"If there is unallocated stock by all means, provided it is not coming at the expense of any state or territory. I'm sure we all support that.

"All of our allocation is allocated.

"I don't think NSW or any other state or territory would expect us to, because they are allocated. That would mean cancelling appointments, that would mean taking arrangements off GPs."

Yesterday, the state recorded 14 new local cases, with three active in the community for about a day while infectious.

Victoria's extended lockdown is due to end at 11.59pm on Tuesday, July 27.

Earlier this week, the Victorian Government declared it needed another seven days to get its outbreaks under control before the state could exit lockdown.

Premier Daniel Andrews said the state could not risk case numbers spiralling out of control like they had in Sydney.

"We need to avoid what is going on in Sydney at the moment," Mr Andrews said.

Victorian Premier calls for 'ring of steel' around Sydney

Mr Andrews called on Prime Minister Scott Morrison on Friday to put a "ring of steel" around Sydney, a move the PM rejected.

Mr Andrews raised the issue at National Cabinet.

"Sydney is on fire with this virus and we need a ring of steel around Sydney," Mr Andrews said.

"There is a national responsibility to do everything possible to contain it where it is now. Not to see it spread."

Mr Morrison rebuffed Mr Andrews' views, insisting it was up to NSW Premier Gladys Berejiklian to manage lockdown measures.

"The only view that matters on this is the view of the New South Wales premier because they are responsible for how they manage the lockdown in New South Wales," he said.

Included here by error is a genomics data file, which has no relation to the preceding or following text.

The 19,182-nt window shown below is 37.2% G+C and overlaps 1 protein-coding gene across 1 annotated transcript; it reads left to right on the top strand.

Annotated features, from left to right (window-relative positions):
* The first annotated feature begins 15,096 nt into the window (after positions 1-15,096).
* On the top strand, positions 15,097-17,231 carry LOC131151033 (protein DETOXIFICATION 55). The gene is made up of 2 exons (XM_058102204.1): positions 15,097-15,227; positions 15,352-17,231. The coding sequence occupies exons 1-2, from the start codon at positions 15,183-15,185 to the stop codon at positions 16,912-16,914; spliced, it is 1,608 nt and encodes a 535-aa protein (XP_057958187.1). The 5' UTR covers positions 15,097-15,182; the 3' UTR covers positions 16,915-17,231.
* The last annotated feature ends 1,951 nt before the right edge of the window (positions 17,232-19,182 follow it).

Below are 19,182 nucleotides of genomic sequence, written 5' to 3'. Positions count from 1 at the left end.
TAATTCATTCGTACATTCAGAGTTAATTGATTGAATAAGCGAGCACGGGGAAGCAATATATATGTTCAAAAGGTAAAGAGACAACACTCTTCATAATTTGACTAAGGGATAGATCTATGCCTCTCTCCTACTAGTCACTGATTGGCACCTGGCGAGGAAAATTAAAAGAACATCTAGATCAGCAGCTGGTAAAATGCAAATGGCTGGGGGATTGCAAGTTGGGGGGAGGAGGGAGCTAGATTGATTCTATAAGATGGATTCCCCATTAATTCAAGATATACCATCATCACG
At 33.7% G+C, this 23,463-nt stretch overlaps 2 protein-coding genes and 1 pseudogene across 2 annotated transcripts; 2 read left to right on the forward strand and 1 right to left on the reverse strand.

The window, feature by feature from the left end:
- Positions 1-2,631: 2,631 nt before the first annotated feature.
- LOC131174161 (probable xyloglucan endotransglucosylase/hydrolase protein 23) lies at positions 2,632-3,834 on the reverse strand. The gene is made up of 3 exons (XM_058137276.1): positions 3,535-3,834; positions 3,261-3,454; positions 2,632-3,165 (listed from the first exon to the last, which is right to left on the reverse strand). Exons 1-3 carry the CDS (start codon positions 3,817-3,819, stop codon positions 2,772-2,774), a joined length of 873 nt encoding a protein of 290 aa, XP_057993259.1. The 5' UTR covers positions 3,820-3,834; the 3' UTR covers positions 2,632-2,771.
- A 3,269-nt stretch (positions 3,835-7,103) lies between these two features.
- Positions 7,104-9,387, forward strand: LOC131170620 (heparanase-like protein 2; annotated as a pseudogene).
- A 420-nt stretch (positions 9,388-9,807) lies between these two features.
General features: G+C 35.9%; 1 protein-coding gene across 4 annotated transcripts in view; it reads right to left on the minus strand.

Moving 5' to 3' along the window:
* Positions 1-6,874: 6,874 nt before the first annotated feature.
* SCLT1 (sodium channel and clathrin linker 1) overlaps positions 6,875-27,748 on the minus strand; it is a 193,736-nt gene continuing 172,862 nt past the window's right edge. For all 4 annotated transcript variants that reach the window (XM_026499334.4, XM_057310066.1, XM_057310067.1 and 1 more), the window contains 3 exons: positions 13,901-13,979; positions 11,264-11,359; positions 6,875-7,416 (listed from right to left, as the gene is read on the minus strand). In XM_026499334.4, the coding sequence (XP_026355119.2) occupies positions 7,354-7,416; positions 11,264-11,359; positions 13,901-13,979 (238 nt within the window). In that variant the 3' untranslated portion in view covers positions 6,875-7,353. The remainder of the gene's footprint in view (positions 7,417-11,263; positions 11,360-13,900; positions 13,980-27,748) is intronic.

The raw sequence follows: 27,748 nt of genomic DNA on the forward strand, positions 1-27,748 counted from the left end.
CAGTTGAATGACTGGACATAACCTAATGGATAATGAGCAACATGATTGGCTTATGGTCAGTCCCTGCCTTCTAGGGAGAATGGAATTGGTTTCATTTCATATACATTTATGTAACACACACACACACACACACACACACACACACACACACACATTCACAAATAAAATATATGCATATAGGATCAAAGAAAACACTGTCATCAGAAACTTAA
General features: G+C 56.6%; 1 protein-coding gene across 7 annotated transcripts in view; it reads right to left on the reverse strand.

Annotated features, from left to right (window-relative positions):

"There is nothing light about the lockdown in Sydney, I can assure you. My family are in it.

"I'm quite certain that people living in Greater Sydney do not feel they are under loose restrictions."

Police, authorised officers and ADF personnel could help man the proposed border around the city to protect the virus from seeping into regional areas and other states, Mr Andrews suggested.

"We did it last year to protect country Victoria and our country, and the same must occur in relation to Sydney.

"There is a national responsibility to put a ring of steel around Sydney."

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Chaos as thousands gather for anti-lockdown protests

In chaotic scenes, thousands walked through Sydney's inner-city, despite the city being in lockdown.

Chaos as thousands gather for anti-lockdown protests

There has been chaos in the heart of Sydney as anti-lockdown protesters, many maskless, took to the streets to protest COVID-19 restrictions, sparking police clashes and 57 arrests.

Thousands walked through Sydney's inner-city, despite the city being in lockdown. Some of the protesters were carrying placards with anti-vaccination messages. Many appeared not to be wearing masks.


Police confirmed 57 people have been arrested and charged at the Sydney protest, which was in breach of public health orders. More than 90 infringements have been issued.

Police Minister David Elliott said a strike force of 22 detectives had been set up to track down 3500 "very selfish boofheads". He also said anyone who attended the protest to get tested for COVID-19.


Another rally was held in Melbourne and a third in Brisbane.

At the Melbourne rally, police officers formed a blockade at the corner of Flinders St and Swanston St.

Officers surrounded the protest group and began detaining those who were refusing the leave the area.

In Sydney protesters met at Victoria Park on the edge of the CBD, then, led by police on horses, marched to Town Hall.

Lockdown protesters in Sydney.https://twitter.com/tiffgenders/status/1418776078236016641

There was no social distancing and few face masks.

A man dancing with batons lit on fire was sprayed with a fire extinguisher before being arrested.